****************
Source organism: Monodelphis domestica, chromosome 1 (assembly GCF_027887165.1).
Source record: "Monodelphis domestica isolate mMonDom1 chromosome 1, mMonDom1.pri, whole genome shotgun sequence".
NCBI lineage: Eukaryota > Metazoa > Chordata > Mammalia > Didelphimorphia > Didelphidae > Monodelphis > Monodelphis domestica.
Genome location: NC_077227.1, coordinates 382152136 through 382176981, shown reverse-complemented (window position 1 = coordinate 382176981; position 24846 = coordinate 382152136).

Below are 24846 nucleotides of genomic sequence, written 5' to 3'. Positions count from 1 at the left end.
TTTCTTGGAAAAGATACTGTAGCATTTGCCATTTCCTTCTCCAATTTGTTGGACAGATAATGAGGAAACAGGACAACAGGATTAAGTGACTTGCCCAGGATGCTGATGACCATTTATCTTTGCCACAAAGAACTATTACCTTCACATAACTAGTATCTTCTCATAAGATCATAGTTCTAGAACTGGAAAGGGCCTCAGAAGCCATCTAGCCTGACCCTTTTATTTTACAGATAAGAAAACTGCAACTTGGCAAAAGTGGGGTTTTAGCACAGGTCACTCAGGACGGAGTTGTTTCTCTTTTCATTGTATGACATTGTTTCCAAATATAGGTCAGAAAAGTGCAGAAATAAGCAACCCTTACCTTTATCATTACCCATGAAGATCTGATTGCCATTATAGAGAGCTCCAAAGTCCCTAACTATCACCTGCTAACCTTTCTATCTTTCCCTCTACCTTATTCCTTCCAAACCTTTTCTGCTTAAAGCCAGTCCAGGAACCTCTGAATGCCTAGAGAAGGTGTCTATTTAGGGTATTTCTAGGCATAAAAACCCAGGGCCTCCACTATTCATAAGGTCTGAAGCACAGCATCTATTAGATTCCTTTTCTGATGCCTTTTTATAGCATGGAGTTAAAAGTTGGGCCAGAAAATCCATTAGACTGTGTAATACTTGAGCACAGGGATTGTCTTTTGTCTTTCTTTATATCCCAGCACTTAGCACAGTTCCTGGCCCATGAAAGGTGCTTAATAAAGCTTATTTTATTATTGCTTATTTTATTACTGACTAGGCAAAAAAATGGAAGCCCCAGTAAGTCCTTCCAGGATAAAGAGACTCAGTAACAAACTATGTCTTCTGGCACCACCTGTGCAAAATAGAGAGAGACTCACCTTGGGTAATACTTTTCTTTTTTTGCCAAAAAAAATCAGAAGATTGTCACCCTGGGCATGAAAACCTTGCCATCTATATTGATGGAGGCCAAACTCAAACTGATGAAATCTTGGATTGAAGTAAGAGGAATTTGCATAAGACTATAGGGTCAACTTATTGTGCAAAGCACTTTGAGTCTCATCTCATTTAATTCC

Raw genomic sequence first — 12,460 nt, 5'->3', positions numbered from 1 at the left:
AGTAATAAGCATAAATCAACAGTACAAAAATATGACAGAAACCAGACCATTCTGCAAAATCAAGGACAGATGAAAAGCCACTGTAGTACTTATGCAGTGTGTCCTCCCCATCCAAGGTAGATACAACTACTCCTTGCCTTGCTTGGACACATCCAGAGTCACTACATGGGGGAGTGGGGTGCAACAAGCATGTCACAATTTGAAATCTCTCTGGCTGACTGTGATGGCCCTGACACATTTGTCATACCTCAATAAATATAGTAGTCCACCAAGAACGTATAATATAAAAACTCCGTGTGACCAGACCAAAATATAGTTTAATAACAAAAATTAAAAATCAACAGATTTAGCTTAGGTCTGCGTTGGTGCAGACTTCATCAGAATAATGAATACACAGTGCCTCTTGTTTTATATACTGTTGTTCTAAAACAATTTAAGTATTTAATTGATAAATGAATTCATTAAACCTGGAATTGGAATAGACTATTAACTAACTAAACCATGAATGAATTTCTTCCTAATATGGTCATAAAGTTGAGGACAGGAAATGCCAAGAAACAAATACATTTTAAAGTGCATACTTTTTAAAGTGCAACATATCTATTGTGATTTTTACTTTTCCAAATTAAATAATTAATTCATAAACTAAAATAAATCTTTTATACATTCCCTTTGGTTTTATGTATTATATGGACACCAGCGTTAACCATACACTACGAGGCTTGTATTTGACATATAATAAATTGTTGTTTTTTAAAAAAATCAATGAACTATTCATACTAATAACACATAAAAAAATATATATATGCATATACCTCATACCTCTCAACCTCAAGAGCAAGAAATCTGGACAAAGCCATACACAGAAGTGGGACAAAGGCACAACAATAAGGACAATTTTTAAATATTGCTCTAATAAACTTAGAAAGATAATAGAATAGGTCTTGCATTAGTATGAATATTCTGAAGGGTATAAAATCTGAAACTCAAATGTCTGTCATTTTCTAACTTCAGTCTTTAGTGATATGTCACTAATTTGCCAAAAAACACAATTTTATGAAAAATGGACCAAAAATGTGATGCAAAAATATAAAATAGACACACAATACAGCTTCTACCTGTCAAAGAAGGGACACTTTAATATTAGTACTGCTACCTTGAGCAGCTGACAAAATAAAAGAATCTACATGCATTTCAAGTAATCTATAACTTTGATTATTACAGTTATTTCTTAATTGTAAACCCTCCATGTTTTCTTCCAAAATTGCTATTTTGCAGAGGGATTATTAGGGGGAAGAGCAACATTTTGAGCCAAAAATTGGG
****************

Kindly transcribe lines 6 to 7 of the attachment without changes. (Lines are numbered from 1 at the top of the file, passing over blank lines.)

TTTCTTGGAAAAGATACTGTAGCATTTGCCATTTCCTTCTCCAATTTGTTGGACAGATAATGAGGAAACAGGACAACAGGATTAAGTGACTTGCCCAGGATGCTGATGACCATTTATCTTTGCCACAAAGAACTATTACCTTCACATAACTAGTATCTTCTCATAAGATCATAGTTCTAGAACTGGAAAGGGCCTCAGAAGCCATCTAGCCTGACCCTTTTATTTTACAGATAAGAAAACTGCAACTTGGCAAAAGTGGGGTTTTAGCACAGGTCACTCAGGACGGAGTTGTTTCTCTTTTCATTGTATGACATTGTTTCCAAATATAGGTCAGAAAAGTGCAGAAATAAGCAACCCTTACCTTTATCATTACCCATGAAGATCTGATTGCCATTATAGAGAGCTCCAAAGTCCCTAACTATCACCTGCTAACCTTTCTATCTTTCCCTCTACCTTATTCCTTCCAAACCTTTTCTGCTTAAAGCCAGTCCAGGAACCTCTGAATGCCTAGAGAAGGTGTCTATTTAGGGTATTTCTAGGCATAAAAACCCAGGGCCTCCACTATTCATAAGGTCTGAAGCACAGCATCTATTAGATTCCTTTTCTGATGCCTTTTTATAGCATGGAGTTAAAAGTTGGGCCAGAAAATCCATTAGACTGTGTAATACTTGAGCACAGGGATTGTCTTTTGTCTTTCTTTATATCCCAGCACTTAGCACAGTTCCTGGCCCATGAAAGGTGCTTAATAAAGCTTATTTTATTATTGCTTATTTTATTACTGACTAGGCAAAAAAATGGAAGCCCCAGTAAGTCCTTCCAGGATAAAGAGACTCAGTAACAAACTATGTCTTCTGGCACCACCTGTGCAAAATAGAGAGAGACTCACCTTGGGTAATACTTTTCTTTTTTTGCCAAAAAAAATCAGAAGATTGTCACCCTGGGCATGAAAACCTTGCCATCTATATTGATGGAGGCCAAACTCAAACTGATGAAATCTTGGATTGAAGTAAGAGGAATTTGCATAAGACTATAGGGTCAACTTATTGTGCAAAGCACTTTGAGTCTCATCTCATTTAATTCC

Raw genomic sequence first — 12,460 nt, 5'->3', positions numbered from 1 at the left: